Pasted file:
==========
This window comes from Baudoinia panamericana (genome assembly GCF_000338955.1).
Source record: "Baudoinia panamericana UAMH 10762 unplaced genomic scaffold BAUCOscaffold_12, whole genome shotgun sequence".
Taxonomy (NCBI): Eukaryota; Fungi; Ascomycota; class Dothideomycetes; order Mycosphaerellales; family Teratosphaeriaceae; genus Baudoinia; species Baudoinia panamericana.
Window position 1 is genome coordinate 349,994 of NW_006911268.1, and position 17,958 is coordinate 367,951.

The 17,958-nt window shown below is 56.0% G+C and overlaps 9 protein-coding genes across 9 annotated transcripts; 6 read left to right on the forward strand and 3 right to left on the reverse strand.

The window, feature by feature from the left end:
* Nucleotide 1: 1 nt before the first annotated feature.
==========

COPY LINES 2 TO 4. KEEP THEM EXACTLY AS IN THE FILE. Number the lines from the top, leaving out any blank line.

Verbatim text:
Source record: "Baudoinia panamericana UAMH 10762 unplaced genomic scaffold BAUCOscaffold_12, whole genome shotgun sequence".
Taxonomy (NCBI): Eukaryota; Fungi; Ascomycota; class Dothideomycetes; order Mycosphaerellales; family Teratosphaeriaceae; genus Baudoinia; species Baudoinia panamericana.
Window position 1 is genome coordinate 349,994 of NW_006911268.1, and position 17,958 is coordinate 367,951.